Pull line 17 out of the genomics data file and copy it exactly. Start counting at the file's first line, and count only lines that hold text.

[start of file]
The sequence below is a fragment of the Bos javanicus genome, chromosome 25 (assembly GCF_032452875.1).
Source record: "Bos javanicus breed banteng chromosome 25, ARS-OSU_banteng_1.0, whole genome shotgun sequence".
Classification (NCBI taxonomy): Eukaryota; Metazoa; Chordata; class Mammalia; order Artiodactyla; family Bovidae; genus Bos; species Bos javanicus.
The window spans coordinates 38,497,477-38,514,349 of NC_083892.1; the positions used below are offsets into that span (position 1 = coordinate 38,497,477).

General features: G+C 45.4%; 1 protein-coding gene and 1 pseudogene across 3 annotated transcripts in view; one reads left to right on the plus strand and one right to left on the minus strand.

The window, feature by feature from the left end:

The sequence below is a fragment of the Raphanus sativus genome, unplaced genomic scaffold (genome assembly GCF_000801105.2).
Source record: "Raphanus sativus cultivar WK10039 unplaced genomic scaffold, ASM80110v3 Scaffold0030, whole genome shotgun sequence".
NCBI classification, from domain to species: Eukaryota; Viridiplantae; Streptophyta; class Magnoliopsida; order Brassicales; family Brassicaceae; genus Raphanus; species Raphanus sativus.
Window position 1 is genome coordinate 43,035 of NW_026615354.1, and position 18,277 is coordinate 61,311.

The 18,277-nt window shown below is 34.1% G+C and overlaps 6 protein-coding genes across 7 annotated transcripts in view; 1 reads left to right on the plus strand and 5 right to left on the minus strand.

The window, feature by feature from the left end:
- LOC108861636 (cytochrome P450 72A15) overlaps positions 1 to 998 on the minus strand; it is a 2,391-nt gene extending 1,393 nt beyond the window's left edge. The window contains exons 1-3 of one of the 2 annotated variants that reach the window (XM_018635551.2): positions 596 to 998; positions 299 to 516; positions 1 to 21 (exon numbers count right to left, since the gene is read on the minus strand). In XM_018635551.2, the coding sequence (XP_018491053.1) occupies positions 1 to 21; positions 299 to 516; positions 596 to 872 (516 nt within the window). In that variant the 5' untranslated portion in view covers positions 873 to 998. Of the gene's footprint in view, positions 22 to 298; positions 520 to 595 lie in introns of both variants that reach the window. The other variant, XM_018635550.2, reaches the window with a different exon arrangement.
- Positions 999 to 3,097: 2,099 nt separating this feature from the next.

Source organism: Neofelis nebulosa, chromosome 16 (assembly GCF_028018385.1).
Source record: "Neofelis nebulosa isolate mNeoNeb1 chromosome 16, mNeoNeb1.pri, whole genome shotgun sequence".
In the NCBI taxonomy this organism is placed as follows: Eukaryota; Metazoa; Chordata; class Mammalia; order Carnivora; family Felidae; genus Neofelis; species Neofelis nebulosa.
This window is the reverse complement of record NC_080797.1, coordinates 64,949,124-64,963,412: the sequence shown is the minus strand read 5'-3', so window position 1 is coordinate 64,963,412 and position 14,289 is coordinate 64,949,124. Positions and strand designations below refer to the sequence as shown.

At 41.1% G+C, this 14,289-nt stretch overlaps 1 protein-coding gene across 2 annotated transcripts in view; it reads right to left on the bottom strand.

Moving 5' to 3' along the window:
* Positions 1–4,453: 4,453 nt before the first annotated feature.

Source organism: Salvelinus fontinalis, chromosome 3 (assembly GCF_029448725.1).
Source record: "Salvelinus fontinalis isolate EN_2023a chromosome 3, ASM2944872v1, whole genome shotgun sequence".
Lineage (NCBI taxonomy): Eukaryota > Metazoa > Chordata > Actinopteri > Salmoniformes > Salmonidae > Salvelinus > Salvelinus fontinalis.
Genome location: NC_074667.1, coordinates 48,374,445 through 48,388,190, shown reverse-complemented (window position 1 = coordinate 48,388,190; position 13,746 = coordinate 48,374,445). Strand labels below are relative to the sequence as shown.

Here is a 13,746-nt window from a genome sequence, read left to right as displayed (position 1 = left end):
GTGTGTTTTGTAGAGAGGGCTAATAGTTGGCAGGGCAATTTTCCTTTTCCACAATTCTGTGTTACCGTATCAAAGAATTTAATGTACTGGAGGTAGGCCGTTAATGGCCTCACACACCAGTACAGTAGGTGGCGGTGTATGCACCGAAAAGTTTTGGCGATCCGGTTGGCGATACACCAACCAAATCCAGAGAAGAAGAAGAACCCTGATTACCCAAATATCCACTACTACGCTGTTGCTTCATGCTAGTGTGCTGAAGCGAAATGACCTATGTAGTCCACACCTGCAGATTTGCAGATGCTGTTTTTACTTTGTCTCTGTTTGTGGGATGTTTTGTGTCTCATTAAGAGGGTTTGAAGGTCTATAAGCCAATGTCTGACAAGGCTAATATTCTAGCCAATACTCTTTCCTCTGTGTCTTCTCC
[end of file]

In the NCBI taxonomy this organism is placed as follows: Eukaryota; Metazoa; Chordata; class Mammalia; order Carnivora; family Felidae; genus Neofelis; species Neofelis nebulosa.